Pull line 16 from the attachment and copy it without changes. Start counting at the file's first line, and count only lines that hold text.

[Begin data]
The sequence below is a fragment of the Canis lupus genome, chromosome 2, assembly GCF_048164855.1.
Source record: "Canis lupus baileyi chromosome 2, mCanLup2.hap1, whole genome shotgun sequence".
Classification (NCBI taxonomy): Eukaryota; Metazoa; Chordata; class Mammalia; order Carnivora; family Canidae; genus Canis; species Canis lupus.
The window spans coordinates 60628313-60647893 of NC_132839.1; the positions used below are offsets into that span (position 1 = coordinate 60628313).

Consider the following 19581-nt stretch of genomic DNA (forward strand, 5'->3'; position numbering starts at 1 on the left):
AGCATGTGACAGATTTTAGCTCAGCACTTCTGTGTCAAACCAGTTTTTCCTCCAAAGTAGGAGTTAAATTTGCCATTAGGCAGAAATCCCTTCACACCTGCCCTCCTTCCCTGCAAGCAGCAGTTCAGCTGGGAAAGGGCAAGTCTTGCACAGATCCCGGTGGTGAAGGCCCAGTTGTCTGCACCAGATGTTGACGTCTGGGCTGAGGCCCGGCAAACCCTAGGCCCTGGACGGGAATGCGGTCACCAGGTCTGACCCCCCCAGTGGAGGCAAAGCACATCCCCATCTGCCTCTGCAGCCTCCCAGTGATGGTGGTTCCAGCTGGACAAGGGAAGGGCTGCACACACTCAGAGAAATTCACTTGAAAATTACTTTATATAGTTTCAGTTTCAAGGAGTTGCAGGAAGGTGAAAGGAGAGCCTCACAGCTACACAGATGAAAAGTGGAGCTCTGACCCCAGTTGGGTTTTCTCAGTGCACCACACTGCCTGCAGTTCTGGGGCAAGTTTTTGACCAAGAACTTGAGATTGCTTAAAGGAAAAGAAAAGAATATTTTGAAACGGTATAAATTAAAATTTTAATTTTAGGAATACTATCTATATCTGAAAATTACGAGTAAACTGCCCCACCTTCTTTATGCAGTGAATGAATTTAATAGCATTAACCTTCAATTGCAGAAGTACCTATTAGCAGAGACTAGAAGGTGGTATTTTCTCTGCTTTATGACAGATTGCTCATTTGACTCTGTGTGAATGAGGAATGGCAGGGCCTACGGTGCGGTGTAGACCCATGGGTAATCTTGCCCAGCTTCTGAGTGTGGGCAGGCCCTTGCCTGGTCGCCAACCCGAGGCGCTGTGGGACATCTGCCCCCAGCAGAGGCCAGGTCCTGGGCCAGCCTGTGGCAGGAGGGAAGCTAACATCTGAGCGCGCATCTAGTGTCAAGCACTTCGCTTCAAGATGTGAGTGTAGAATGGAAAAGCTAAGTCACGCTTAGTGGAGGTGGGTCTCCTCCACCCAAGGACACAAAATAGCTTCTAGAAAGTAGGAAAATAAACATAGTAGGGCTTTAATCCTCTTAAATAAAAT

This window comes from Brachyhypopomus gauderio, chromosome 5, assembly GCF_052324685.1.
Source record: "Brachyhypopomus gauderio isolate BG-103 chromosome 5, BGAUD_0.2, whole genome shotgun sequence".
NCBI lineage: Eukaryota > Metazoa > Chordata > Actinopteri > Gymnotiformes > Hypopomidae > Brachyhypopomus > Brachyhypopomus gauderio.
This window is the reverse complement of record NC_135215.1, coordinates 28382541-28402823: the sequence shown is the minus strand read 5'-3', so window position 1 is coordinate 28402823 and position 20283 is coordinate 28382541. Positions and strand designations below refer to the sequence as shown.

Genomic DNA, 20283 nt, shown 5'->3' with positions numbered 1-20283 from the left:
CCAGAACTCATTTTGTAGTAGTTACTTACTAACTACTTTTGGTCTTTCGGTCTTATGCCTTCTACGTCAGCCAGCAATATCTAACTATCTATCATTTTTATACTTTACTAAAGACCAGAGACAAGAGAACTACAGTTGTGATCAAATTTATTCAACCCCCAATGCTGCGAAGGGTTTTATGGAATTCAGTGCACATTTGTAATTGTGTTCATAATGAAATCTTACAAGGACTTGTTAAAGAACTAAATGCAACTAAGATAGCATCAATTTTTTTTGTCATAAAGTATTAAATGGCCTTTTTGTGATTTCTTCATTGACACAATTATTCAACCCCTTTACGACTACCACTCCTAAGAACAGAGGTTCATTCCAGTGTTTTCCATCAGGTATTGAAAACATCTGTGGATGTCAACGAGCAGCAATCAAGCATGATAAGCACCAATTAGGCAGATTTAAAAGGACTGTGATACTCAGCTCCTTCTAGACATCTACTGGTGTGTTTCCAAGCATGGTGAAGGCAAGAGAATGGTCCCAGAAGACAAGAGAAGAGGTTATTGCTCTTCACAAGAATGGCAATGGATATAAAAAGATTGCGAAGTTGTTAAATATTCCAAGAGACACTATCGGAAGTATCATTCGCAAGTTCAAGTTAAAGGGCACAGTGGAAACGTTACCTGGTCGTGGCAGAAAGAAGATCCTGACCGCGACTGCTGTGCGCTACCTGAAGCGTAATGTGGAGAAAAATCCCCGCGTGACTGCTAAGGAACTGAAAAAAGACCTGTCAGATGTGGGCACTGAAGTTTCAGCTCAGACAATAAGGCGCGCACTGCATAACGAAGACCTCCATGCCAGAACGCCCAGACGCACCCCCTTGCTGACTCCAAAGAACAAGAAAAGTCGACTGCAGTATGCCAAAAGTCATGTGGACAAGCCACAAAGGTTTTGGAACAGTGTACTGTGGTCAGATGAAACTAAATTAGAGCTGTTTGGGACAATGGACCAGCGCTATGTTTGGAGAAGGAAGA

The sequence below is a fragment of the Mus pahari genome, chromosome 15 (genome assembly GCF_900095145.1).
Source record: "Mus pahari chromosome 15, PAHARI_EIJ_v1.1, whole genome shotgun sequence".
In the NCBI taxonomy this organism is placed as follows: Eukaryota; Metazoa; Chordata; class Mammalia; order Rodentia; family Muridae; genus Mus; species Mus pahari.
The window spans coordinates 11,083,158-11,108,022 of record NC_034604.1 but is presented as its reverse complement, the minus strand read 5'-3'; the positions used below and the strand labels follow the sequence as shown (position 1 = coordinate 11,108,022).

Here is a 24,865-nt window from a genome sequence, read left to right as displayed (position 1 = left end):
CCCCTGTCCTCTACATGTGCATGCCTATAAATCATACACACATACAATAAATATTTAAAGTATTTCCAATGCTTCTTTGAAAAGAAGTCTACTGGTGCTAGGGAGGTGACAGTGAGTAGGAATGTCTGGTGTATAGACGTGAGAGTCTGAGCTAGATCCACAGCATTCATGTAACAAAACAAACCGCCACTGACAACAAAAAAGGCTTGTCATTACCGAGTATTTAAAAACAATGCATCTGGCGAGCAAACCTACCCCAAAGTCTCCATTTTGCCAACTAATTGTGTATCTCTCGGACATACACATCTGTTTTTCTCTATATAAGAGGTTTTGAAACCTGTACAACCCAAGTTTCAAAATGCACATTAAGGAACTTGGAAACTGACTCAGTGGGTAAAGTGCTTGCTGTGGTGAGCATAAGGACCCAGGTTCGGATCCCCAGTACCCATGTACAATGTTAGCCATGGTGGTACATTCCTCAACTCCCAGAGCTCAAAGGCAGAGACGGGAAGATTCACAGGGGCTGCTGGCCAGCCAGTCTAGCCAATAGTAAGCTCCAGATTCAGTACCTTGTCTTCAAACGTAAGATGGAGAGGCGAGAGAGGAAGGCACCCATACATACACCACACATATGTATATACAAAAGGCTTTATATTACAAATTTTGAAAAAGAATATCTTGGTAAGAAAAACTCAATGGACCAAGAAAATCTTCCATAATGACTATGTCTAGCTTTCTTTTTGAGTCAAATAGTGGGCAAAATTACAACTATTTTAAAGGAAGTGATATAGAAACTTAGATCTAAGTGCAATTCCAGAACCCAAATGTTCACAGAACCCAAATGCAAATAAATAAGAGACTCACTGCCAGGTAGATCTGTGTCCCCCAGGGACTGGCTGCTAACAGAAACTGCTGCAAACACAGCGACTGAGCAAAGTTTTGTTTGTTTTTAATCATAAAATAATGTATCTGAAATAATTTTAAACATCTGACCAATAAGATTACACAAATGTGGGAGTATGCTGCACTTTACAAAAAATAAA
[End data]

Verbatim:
The window spans coordinates 11,083,158-11,108,022 of record NC_034604.1 but is presented as its reverse complement, the minus strand read 5'-3'; the positions used below and the strand labels follow the sequence as shown (position 1 = coordinate 11,108,022).